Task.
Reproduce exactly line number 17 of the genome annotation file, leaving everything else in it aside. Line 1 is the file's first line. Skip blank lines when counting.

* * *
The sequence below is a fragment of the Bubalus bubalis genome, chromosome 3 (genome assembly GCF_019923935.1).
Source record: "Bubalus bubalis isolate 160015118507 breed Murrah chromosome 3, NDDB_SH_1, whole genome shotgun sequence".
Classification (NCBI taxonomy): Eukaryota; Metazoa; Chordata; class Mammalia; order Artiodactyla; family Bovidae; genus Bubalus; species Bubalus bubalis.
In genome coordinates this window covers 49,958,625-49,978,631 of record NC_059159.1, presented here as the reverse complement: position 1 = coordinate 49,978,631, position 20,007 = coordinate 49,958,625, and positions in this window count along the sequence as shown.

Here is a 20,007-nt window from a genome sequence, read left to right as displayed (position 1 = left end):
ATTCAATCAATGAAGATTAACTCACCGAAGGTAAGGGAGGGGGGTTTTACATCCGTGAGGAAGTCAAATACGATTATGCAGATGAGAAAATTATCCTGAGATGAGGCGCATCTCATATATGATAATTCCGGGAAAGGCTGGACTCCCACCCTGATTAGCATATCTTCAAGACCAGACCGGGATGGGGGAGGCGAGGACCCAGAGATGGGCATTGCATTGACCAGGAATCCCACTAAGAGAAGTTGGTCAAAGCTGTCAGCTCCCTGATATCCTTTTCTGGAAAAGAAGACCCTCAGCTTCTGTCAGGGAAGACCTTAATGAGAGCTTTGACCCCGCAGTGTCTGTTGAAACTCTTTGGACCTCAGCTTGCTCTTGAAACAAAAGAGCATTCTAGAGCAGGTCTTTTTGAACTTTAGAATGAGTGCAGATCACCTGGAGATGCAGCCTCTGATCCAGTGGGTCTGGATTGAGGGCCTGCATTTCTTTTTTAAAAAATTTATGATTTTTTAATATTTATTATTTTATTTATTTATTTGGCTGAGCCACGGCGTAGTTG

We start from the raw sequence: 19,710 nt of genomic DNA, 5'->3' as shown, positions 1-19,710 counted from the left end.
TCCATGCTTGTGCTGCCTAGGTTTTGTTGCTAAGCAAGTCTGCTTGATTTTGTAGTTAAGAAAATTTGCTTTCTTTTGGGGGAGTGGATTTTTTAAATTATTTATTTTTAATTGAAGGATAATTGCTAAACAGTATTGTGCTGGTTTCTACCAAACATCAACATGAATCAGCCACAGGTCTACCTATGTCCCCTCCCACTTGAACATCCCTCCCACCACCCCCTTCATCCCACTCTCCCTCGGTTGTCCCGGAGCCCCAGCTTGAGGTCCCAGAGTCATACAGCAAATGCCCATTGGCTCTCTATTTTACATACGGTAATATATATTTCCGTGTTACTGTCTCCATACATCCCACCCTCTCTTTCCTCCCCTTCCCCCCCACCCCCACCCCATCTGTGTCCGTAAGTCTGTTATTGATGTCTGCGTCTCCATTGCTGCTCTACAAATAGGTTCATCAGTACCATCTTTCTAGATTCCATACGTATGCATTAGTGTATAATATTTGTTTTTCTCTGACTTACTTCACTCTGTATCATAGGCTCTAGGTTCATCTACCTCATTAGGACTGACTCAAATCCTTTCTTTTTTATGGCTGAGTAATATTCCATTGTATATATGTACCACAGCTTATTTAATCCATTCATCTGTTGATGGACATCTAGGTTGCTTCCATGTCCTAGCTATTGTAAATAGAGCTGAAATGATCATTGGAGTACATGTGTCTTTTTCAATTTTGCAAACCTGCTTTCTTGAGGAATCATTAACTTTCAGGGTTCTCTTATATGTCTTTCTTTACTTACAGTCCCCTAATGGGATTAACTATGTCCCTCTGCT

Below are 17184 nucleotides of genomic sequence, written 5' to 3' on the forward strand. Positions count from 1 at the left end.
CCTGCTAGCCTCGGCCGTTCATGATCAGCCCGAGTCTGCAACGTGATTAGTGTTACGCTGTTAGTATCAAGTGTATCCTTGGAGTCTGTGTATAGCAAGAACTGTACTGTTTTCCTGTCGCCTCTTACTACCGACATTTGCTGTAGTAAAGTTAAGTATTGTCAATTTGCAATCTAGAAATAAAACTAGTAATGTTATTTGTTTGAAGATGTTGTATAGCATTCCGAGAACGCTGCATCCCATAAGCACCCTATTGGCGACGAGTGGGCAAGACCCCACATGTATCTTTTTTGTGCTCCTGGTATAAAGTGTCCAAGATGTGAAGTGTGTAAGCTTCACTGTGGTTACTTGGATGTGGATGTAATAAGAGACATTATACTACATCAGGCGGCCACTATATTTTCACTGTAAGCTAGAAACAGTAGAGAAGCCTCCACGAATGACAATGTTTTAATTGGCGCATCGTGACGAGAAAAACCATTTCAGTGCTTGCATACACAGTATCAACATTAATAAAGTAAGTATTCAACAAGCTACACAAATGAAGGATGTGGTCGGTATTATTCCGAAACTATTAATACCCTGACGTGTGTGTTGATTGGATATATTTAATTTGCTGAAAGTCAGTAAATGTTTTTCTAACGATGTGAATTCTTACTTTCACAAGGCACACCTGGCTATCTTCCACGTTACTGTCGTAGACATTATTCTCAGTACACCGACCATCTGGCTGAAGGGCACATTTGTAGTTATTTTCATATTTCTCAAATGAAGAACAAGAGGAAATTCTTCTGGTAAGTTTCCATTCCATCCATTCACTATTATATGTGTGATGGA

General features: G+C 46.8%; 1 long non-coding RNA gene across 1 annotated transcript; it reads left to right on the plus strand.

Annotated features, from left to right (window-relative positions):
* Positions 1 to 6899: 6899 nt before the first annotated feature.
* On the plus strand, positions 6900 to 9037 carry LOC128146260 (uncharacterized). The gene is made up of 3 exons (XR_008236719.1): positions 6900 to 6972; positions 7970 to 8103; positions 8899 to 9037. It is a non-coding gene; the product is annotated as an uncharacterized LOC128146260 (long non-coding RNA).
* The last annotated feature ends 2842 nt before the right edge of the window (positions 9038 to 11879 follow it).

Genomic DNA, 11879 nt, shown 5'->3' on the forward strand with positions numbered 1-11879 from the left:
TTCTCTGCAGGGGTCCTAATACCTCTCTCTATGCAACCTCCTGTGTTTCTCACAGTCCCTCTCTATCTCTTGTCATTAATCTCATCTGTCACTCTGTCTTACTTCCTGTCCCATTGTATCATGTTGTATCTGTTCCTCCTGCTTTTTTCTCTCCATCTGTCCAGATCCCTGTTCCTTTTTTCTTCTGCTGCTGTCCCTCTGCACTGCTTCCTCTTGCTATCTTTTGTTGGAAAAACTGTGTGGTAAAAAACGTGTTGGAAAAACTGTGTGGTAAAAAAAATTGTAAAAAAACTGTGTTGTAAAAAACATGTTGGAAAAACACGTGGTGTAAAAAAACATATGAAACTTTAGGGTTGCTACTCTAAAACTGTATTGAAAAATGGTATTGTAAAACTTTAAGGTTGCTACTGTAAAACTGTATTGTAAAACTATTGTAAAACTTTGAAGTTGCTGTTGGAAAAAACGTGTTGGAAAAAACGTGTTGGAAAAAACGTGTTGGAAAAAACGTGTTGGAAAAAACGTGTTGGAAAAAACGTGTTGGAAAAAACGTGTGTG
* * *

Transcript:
TTCTCTGCAGGGGTCCTAATACCTCTCTCTATGCAACCTCCTGTGTTTCTCACAGTCCCTCTCTATCTCTTGTCATTAATCTCATCTGTCACTCTGTCTTACTTCCTGTCCCATTGTATCATGTTGTATCTGTTCCTCCTGCTTTTTTCTCTCCATCTGTCCAGATCCCTGTTCCTTTTTTCTTCTGCTGCTGTCCCTCTGCACTGCTTCCTCTTGCTATCTTTTGTTGGAAAAACTGTGTGGTAAAAAACGTGTTGGAAAAACTGTGTGGTAAAAAAAATTGTAAAAAAACTGTGTTGTAAAAAACATGTTGGAAAAACACGTGGTGTAAAAAAACATATGAAACTTTAGGGTTGCTACTCTAAAACTGTATTGAAAAATGGTATTGTAAAACTTTAAGGTTGCTACTGTAAAACTGTATTGTAAAACTATTGTAAAACTTTGAAGTTGCTGTTGGAAAAAACGTGTTGGAAAAAACGTGTTGGAAAAAACGTGTTGGAAAAAACGTGTTGGAAAAAACGTGTTGGAAAAAACGTGTTGGAAAAAACGTGTGTG